A New York University study has found a 71 percent increase in cannabis use among Baby Boomers – those aged 59 and older – according to a Science Daily report. The study, “Demographic Trends among Older Cannabis Users in the United States, 2006-2013” is published in the Addiction journal.
Using data derived from the National Survey on Drug Use and Health, the researchers discovered that while adults 65 and older had reported a significantly lower prevalence of cannabis use, use among that group also increased by two and a half times over the eight year period.
Dr. Joseph J. Palamar, an assistant professor at New York University Langone Medical Center, indicated that just 5 percent of adults over 50 believed that using cannabis one or twice a week was a health risk.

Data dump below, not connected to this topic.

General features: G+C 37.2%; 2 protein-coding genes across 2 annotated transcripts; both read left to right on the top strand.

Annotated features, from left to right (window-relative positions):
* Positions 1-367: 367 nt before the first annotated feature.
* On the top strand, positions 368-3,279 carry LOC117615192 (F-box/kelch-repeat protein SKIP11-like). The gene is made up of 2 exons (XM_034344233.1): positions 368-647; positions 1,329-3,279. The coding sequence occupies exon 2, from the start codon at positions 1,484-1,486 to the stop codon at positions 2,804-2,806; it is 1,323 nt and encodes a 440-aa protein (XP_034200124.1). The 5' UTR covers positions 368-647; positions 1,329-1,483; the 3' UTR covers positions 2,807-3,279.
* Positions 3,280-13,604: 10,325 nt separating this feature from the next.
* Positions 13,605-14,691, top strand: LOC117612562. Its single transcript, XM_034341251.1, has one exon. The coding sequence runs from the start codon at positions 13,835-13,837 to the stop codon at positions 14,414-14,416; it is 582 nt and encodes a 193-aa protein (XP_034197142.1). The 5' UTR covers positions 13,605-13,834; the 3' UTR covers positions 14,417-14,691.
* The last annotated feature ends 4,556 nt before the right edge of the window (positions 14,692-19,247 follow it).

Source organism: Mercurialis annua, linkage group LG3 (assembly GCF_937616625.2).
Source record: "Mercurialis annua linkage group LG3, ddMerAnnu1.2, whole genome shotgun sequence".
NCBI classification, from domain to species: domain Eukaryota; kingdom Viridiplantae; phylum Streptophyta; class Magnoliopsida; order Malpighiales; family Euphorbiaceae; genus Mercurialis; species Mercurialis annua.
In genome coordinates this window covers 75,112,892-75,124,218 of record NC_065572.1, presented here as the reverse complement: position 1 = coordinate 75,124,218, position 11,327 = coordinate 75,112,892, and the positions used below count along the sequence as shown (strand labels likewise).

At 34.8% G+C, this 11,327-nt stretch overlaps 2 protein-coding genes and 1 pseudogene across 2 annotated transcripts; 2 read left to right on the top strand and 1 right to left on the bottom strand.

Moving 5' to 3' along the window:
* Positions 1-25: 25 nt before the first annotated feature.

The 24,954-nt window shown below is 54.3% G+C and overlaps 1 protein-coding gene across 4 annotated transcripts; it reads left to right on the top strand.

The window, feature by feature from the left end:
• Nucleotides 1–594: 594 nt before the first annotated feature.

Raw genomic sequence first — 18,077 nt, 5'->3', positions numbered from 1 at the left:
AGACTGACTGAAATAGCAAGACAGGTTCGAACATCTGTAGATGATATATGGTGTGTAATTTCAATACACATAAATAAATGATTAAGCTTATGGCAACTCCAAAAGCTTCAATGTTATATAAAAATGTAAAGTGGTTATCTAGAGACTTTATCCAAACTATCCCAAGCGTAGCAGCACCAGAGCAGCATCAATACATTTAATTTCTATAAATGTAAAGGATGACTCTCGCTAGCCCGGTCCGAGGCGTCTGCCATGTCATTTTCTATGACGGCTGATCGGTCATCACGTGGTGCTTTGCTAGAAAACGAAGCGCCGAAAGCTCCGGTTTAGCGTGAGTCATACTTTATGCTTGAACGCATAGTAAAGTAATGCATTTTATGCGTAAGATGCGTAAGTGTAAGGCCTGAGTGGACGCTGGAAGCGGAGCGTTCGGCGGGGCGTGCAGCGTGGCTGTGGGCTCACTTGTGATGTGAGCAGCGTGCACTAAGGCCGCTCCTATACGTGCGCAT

“I thought the perception of low risk was fascinating because, typically, we think of older generations as drug-adverse, and perceiving most drugs to be risky,” Palamar said in the report. “But apparently very few Baby Boomers consider marijuana use risky. But after all, this was the generation who was there, in the late 1960s, when the counterculture revolution exploded marijuana into mainstream popularity.”
Palamar said that while public health researchers were worried about the potential effects of cannabis on developing brains, some should consider switching their focus to older patients “who are increasingly more likely to be current users,” noting that older people are at a higher risk for adverse health outcomes and take prescription drugs which could negatively interact with cannabis.
The researchers say that further research is needed into whether or not changing public perception has had any impact on the cannabis use of older populations and whether they are at an increased risk of falling while using cannabis.